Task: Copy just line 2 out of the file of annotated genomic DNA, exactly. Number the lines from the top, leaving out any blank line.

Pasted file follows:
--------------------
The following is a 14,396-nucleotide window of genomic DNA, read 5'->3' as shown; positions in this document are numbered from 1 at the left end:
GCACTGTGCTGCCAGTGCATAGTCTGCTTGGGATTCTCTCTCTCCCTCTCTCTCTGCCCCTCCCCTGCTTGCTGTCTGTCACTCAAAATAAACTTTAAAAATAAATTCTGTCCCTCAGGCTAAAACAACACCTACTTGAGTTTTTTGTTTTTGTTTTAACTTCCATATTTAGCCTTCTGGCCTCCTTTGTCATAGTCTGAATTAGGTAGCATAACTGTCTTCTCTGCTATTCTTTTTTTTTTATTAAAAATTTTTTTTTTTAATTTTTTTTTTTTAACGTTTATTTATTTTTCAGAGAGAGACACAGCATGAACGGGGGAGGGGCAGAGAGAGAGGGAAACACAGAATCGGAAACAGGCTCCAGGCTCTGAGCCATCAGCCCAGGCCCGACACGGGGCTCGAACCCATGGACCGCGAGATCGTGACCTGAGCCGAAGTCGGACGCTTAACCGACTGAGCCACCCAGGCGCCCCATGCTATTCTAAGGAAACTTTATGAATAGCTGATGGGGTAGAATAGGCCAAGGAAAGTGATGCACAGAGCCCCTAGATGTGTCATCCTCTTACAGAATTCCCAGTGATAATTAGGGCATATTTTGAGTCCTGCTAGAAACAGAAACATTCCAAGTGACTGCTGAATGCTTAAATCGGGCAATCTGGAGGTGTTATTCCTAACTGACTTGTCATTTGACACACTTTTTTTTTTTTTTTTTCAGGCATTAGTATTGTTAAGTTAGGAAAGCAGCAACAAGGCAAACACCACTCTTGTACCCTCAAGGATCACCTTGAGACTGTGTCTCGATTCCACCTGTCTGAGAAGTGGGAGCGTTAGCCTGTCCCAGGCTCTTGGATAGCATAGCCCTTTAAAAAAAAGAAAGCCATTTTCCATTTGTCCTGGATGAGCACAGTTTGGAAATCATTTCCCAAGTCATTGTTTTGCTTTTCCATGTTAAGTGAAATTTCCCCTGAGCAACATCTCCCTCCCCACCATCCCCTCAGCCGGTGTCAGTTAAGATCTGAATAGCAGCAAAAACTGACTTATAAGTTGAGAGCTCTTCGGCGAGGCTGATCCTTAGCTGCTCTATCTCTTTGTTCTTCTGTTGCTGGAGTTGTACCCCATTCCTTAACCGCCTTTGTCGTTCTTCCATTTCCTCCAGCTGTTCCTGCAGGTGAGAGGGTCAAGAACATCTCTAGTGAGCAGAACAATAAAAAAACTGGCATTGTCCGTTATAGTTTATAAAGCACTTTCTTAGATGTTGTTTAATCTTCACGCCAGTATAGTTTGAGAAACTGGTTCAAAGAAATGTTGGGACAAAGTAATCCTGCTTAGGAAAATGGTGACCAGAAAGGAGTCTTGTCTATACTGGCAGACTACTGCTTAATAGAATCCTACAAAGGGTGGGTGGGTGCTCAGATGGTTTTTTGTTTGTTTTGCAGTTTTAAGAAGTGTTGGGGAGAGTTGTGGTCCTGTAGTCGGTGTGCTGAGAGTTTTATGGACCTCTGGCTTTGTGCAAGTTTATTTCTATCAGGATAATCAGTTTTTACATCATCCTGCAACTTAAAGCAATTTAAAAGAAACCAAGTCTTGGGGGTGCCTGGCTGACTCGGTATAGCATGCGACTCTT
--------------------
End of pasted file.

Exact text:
GCACTGTGCTGCCAGTGCATAGTCTGCTTGGGATTCTCTCTCTCCCTCTCTCTCTGCCCCTCCCCTGCTTGCTGTCTGTCACTCAAAATAAACTTTAAAAATAAATTCTGTCCCTCAGGCTAAAACAACACCTACTTGAGTTTTTTGTTTTTGTTTTAACTTCCATATTTAGCCTTCTGGCCTCCTTTGTCATAGTCTGAATTAGGTAGCATAACTGTCTTCTCTGCTATTCTTTTTTTTTTATTAAAAATTTTTTTTTTTAATTTTTTTTTTTTAACGTTTATTTATTTTTCAGAGAGAGACACAGCATGAACGGGGGAGGGGCAGAGAGAGAGGGAAACACAGAATCGGAAACAGGCTCCAGGCTCTGAGCCATCAGCCCAGGCCCGACACGGGGCTCGAACCCATGGACCGCGAGATCGTGACCTGAGCCGAAGTCGGACGCTTAACCGACTGAGCCACCCAGGCGCCCCATGCTATTCTAAGGAAACTTTATGAATAGCTGATGGGGTAGAATAGGCCAAGGAAAGTGATGCACAGAGCCCCTAGATGTGTCATCCTCTTACAGAATTCCCAGTGATAATTAGGGCATATTTTGAGTCCTGCTAGAAACAGAAACATTCCAAGTGACTGCTGAATGCTTAAATCGGGCAATCTGGAGGTGTTATTCCTAACTGACTTGTCATTTGACACACTTTTTTTTTTTTTTTTTCAGGCATTAGTATTGTTAAGTTAGGAAAGCAGCAACAAGGCAAACACCACTCTTGTACCCTCAAGGATCACCTTGAGACTGTGTCTCGATTCCACCTGTCTGAGAAGTGGGAGCGTTAGCCTGTCCCAGGCTCTTGGATAGCATAGCCCTTTAAAAAAAAGAAAGCCATTTTCCATTTGTCCTGGATGAGCACAGTTTGGAAATCATTTCCCAAGTCATTGTTTTGCTTTTCCATGTTAAGTGAAATTTCCCCTGAGCAACATCTCCCTCCCCACCATCCCCTCAGCCGGTGTCAGTTAAGATCTGAATAGCAGCAAAAACTGACTTATAAGTTGAGAGCTCTTCGGCGAGGCTGATCCTTAGCTGCTCTATCTCTTTGTTCTTCTGTTGCTGGAGTTGTACCCCATTCCTTAACCGCCTTTGTCGTTCTTCCATTTCCTCCAGCTGTTCCTGCAGGTGAGAGGGTCAAGAACATCTCTAGTGAGCAGAACAATAAAAAAACTGGCATTGTCCGTTATAGTTTATAAAGCACTTTCTTAGATGTTGTTTAATCTTCACGCCAGTATAGTTTGAGAAACTGGTTCAAAGAAATGTTGGGACAAAGTAATCCTGCTTAGGAAAATGGTGACCAGAAAGGAGTCTTGTCTATACTGGCAGACTACTGCTTAATAGAATCCTACAAAGGGTGGGTGGGTGCTCAGATGGTTTTTTGTTTGTTTTGCAGTTTTAAGAAGTGTTGGGGAGAGTTGTGGTCCTGTAGTCGGTGTGCTGAGAGTTTTATGGACCTCTGGCTTTGTGCAAGTTTATTTCTATCAGGATAATCAGTTTTTACATCATCCTGCAACTTAAAGCAATTTAAAAGAAACCAAGTCTTGGGGGTGCCTGGCTGACTCGGTATAGCATGCGACTCTT